In the final scene of the movie Labyrinth our young heroine Sarah sits alone in her bedroom. She's exhausted after a grand adventure through the constantly shifting maze of the title and a fraught, mind-bending confrontation with the charismatically evil goblin king Jareth who, roughly 90 minutes earlier, had kidnapped her baby brother.
Alone and lonely and missing her unlikely travelling companions; Hoggle a cowardly dwarf, the foolishly valiant fox-terrier Sir Didymus, and a hulking shaggy beast named Ludo, she turns to her bedroom mirror and hears a voice behind her.
"Remember fair maiden, should you need us," Didymus says, reflecting back, before Hoggle appears saying, "Should you need us for any reason at all..."
In a wonderful piece of acting from the 14-year-old Jennifer Connelly that sees her flood Sarah's face with various contrasting emotions all at once, she replies to the dejected yet hopeful puppets looking back at her in the mirror, "I need you, Hoggle. I don't know why, but every now and again in my life, for no reason at all, I need you, all of you."
Hoggle's sad sack demeanour lifts and he seems to grin - an incredibly piece of acting from a person in a puppet suit - and he says, "well, why didn't you say so?" and then Sarah spins around to see all of the fantastical, magical and brilliantly creepy creatures she encountered in the labyrinth crowded in her room while David Bowie's gloriously joyous 80s synth-funk hit Magic Dance cranks up and it's just a damn great happy ending to what I reckon is a modern day cinema classic.
Labyrinth is one of my all-time favourite movies. I would have been about nine when my parents took my sister and I to see it at the cinema way back in 1986 and it's a movie experience I still remember vividly.
A wildly imaginative adventure that was exciting and fun but also filled with terrifying menace - as so many of the great kids films were back then.
What young child wasn't left mentally scarred by the manic grinning Fireys clawing at Sarah as they tried to pull her head off to play catch with, or cowered at the threat of being dipped in the belching, bubbling Bog of Eternal Stench or was just plain spooked out by Bowie's smugly serpentine, though increasingly frantic performance, as the film's powerful otherworldly baddie Jareth?
But perhaps the most wondrous thing about Labyrinth is how well it still stands up today. Okay, some of the special effects don't look so special over 30 years later, but there's still something about all the puppets and creatures that feels so real, even to these old eyes. That right there is the magic of the movie's writer/director, and Muppets creator, Jim Henson.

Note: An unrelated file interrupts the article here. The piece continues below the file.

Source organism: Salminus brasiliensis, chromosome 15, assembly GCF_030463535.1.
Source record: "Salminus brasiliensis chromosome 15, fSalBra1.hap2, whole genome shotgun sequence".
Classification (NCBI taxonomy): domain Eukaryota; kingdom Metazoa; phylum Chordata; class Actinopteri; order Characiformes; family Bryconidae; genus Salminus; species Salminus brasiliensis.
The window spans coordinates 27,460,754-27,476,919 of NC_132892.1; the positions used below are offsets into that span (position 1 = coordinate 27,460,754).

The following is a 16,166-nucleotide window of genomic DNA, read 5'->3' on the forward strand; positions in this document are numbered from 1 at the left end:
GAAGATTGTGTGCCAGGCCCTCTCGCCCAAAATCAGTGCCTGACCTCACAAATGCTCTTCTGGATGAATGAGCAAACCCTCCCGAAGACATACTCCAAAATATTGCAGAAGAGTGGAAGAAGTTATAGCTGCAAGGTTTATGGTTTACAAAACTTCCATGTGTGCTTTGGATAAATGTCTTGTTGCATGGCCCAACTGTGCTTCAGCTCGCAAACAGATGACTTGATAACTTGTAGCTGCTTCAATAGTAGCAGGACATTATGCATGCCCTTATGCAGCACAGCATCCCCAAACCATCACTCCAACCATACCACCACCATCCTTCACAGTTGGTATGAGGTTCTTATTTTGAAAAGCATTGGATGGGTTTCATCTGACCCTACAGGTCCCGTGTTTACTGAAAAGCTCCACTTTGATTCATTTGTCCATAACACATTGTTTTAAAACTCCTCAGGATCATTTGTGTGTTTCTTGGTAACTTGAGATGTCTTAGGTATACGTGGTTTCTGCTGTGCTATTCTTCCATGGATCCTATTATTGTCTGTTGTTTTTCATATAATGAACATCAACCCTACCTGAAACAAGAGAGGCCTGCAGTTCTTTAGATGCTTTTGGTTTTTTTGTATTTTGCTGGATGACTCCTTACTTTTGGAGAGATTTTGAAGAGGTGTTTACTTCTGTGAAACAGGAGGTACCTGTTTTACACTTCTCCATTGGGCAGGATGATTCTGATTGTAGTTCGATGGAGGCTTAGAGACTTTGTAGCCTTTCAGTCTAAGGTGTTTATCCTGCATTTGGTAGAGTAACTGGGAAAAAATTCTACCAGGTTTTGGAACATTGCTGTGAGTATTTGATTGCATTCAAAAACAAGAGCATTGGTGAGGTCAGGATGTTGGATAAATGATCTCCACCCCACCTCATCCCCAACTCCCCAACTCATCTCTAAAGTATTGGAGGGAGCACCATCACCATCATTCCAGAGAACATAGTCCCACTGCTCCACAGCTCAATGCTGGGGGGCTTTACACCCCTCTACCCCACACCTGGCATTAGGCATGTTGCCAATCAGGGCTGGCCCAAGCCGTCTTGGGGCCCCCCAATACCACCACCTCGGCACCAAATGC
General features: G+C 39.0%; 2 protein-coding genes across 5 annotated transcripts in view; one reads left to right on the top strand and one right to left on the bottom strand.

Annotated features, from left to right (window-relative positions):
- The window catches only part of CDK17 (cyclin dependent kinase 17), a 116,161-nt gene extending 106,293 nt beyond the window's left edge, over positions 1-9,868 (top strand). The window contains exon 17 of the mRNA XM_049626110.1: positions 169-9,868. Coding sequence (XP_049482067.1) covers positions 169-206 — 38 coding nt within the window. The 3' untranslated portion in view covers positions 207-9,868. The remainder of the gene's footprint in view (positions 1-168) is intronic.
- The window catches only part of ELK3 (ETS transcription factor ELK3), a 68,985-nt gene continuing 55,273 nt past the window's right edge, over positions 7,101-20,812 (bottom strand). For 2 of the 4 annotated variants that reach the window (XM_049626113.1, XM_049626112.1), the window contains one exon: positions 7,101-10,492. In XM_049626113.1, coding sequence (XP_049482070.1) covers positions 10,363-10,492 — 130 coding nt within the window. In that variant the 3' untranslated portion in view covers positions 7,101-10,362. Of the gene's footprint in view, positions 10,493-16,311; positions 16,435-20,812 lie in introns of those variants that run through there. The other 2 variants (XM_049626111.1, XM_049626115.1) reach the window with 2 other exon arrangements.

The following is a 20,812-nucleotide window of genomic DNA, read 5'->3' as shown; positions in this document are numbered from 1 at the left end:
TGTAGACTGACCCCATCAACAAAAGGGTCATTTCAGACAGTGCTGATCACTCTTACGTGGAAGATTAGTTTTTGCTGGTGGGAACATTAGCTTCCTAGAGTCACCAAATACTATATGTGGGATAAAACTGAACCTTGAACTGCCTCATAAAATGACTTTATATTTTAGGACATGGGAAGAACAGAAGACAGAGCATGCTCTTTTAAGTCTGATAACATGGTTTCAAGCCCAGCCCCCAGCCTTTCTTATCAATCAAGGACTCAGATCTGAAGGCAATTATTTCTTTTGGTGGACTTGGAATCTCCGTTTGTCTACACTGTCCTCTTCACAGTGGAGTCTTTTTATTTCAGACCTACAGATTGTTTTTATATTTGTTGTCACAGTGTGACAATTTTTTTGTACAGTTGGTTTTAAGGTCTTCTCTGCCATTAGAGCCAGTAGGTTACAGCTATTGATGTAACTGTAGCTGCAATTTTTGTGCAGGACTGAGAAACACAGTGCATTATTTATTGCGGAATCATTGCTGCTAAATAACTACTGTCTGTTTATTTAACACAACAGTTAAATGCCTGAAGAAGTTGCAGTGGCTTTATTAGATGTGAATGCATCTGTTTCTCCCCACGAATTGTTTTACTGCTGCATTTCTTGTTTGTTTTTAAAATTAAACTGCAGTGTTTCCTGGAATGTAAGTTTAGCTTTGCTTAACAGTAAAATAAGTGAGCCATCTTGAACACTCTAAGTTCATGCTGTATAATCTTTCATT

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That final scene in the movie was indeed final. The story had been satisfactorily resolved with everyone except the bad guy living happily ever after. Yes, the final shot of the movie is Jareth's owl alter-ego peering in through the window at the celebrations before flying into the night but you wouldn't think that was enough wiggle room to continue the story.
Wrong! Because this week, for no reason at all, it was announced that Labyrinth would again be in our life, whether we needed it or not. Yes, an extremely belated sequel is underway.
It's been hard not to be a hater about this considering Hollywood's woeful track record at reviving beloved favourites from my generation's wonder years but I'm trying to stay positive.
Firstly, I'm glad it's a sequel and not a prequel. I'm well over seeing how things I already know came to be, if we must go back then at least go forward and show me what happens next.
Secondly, they've tapped director Scott Derrickson to make it. Before making Marvel's psychedelically trippy Dr Strange , his background was in occult horror films. Believe me, with Derrickson the sinister vibe of the original is only going to be amplified and I don't think he'll shy away from the adult subtext of the film.
No, the two biggest problems, not counting the whole idea of course, is that the power house creative team of Jim Henson and David Bowie are both sadly no longer with us. No one has matched Henson's seemingly innate understanding of how to entertain and exploit a child's natural wonder while Bowie's charismatically moody and disturbing performance truly left some obscenely tight pants to fill.
But who knows, maybe we only think we don't need it in our lives anymore because we're old and creaky and cynical. As an idea the Labyrinth sequel probably should have got lost, but every now and again in life we all need a little magic. Let's just hope this return trip into the Labyrinth provides it.